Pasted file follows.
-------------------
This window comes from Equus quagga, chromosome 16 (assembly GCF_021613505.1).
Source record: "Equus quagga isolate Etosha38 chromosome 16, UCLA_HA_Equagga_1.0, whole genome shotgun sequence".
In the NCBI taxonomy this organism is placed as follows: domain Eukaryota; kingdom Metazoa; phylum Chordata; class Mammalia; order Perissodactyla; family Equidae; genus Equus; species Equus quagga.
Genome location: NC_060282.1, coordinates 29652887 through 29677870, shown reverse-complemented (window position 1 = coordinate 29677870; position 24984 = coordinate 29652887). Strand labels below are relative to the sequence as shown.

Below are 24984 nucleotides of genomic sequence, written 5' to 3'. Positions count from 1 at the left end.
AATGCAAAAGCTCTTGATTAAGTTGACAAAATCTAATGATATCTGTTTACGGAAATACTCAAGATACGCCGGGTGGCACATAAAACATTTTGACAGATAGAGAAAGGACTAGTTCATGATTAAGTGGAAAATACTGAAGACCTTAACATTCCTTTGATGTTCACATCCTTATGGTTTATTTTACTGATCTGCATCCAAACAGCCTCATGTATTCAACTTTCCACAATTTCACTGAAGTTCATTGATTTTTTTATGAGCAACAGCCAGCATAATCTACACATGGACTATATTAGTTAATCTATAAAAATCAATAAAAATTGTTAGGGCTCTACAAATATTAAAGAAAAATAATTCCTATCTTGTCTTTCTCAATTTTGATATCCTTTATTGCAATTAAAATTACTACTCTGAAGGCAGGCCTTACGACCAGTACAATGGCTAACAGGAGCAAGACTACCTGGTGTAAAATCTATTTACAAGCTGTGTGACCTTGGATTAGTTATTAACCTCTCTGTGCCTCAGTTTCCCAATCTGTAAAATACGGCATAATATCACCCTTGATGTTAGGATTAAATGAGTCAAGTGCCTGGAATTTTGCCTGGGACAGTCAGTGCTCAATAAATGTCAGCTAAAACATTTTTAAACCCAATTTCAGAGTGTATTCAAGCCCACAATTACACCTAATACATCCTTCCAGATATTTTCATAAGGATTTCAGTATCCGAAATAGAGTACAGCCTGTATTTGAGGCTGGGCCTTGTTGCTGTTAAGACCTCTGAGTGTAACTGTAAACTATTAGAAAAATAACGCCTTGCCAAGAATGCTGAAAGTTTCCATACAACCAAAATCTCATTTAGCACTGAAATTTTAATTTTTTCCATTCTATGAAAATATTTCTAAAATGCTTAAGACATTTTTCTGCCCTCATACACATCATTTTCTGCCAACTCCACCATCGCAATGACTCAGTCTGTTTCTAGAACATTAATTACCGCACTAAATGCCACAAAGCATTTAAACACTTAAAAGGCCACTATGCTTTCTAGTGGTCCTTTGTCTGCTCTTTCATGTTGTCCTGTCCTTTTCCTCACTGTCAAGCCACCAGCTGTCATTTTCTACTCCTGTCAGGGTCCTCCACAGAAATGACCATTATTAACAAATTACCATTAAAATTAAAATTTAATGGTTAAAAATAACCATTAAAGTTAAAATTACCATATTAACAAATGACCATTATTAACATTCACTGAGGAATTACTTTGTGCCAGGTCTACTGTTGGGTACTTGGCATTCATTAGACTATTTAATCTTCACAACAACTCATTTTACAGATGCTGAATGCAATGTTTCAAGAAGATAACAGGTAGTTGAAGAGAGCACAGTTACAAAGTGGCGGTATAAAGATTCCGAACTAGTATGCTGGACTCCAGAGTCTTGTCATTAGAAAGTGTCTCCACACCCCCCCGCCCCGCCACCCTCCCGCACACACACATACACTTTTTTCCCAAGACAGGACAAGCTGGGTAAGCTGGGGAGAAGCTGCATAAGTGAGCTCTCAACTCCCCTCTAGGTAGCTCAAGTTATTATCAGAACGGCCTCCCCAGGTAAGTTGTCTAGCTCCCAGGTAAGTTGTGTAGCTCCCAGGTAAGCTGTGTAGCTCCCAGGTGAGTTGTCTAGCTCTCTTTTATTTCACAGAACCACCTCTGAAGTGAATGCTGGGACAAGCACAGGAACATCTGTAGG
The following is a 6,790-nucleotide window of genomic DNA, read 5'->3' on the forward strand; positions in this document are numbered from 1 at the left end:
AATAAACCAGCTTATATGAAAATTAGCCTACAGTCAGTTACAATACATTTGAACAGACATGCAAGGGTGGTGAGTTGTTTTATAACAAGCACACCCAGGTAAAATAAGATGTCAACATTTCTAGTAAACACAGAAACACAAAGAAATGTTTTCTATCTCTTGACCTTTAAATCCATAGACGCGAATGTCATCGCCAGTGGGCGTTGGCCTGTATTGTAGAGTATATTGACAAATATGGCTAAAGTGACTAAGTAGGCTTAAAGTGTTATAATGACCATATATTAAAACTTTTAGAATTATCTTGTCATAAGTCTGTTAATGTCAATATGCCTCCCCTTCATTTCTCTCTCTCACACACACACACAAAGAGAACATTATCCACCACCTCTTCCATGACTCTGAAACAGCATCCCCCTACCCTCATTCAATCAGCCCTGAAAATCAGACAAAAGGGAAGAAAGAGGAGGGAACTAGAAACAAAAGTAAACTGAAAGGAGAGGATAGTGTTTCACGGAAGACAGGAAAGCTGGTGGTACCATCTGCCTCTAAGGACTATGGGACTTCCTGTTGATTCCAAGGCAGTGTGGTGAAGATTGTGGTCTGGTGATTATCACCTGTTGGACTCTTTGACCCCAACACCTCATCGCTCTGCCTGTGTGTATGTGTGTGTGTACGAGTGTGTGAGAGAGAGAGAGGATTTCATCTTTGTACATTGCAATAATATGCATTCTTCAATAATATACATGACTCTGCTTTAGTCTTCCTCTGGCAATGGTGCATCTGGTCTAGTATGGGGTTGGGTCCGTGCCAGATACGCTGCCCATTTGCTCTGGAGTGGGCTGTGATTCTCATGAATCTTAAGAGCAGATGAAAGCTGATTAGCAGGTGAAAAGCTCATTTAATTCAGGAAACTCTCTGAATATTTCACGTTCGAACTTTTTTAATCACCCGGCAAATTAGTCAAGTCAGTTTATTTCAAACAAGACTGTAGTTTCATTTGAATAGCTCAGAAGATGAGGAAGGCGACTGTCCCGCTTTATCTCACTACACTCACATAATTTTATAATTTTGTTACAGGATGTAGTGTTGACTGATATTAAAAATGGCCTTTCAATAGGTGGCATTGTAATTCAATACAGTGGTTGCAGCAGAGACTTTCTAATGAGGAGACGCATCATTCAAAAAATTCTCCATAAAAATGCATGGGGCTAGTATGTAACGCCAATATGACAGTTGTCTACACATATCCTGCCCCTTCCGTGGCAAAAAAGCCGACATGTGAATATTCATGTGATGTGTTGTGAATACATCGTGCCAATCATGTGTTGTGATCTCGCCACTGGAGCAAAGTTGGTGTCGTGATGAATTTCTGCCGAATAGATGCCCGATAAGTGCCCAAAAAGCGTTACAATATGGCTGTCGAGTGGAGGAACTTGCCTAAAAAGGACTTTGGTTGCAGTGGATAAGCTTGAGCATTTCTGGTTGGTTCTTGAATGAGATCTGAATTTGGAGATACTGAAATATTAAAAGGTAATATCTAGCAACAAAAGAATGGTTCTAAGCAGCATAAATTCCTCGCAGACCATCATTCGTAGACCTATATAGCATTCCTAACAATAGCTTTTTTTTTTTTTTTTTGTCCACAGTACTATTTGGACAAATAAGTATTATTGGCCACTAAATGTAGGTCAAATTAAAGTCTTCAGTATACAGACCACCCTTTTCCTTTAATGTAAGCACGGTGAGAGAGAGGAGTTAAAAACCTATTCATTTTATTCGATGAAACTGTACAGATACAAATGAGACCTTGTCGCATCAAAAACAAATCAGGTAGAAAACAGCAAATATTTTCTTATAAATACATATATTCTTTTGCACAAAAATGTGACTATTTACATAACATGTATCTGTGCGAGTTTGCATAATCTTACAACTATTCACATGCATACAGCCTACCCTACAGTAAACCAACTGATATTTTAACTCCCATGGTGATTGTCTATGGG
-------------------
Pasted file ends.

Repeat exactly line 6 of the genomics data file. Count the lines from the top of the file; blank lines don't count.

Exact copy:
AATGCAAAAGCTCTTGATTAAGTTGACAAAATCTAATGATATCTGTTTACGGAAATACTCAAGATACGCCGGGTGGCACATAAAACATTTTGACAGATAGAGAAAGGACTAGTTCATGATTAAGTGGAAAATACTGAAGACCTTAACATTCCTTTGATGTTCACATCCTTATGGTTTATTTTACTGATCTGCATCCAAACAGCCTCATGTATTCAACTTTCCACAATTTCACTGAAGTTCATTGATTTTTTTATGAGCAACAGCCAGCATAATCTACACATGGACTATATTAGTTAATCTATAAAAATCAATAAAAATTGTTAGGGCTCTACAAATATTAAAGAAAAATAATTCCTATCTTGTCTTTCTCAATTTTGATATCCTTTATTGCAATTAAAATTACTACTCTGAAGGCAGGCCTTACGACCAGTACAATGGCTAACAGGAGCAAGACTACCTGGTGTAAAATCTATTTACAAGCTGTGTGACCTTGGATTAGTTATTAACCTCTCTGTGCCTCAGTTTCCCAATCTGTAAAATACGGCATAATATCACCCTTGATGTTAGGATTAAATGAGTCAAGTGCCTGGAATTTTGCCTGGGACAGTCAGTGCTCAATAAATGTCAGCTAAAACATTTTTAAACCCAATTTCAGAGTGTATTCAAGCCCACAATTACACCTAATACATCCTTCCAGATATTTTCATAAGGATTTCAGTATCCGAAATAGAGTACAGCCTGTATTTGAGGCTGGGCCTTGTTGCTGTTAAGACCTCTGAGTGTAACTGTAAACTATTAGAAAAATAACGCCTTGCCAAGAATGCTGAAAGTTTCCATACAACCAAAATCTCATTTAGCACTGAAATTTTAATTTTTTCCATTCTATGAAAATATTTCTAAAATGCTTAAGACATTTTTCTGCCCTCATACACATCATTTTCTGCCAACTCCACCATCGCAATGACTCAGTCTGTTTCTAGAACATTAATTACCGCACTAAATGCCACAAAGCATTTAAACACTTAAAAGGCCACTATGCTTTCTAGTGGTCCTTTGTCTGCTCTTTCATGTTGTCCTGTCCTTTTCCTCACTGTCAAGCCACCAGCTGTCATTTTCTACTCCTGTCAGGGTCCTCCACAGAAATGACCATTATTAACAAATTACCATTAAAATTAAAATTTAATGGTTAAAAATAACCATTAAAGTTAAAATTACCATATTAACAAATGACCATTATTAACATTCACTGAGGAATTACTTTGTGCCAGGTCTACTGTTGGGTACTTGGCATTCATTAGACTATTTAATCTTCACAACAACTCATTTTACAGATGCTGAATGCAATGTTTCAAGAAGATAACAGGTAGTTGAAGAGAGCACAGTTACAAAGTGGCGGTATAAAGATTCCGAACTAGTATGCTGGACTCCAGAGTCTTGTCATTAGAAAGTGTCTCCACACCCCCCCGCCCCGCCACCCTCCCGCACACACACATACACTTTTTTCCCAAGACAGGACAAGCTGGGTAAGCTGGGGAGAAGCTGCATAAGTGAGCTCTCAACTCCCCTCTAGGTAGCTCAAGTTATTATCAGAACGGCCTCCCCAGGTAAGTTGTCTAGCTCCCAGGTAAGTTGTGTAGCTCCCAGGTAAGCTGTGTAGCTCCCAGGTGAGTTGTCTAGCTCTCTTTTATTTCACAGAACCACCTCTGAAGTGAATGCTGGGACAAGCACAGGAACATCTGTAGG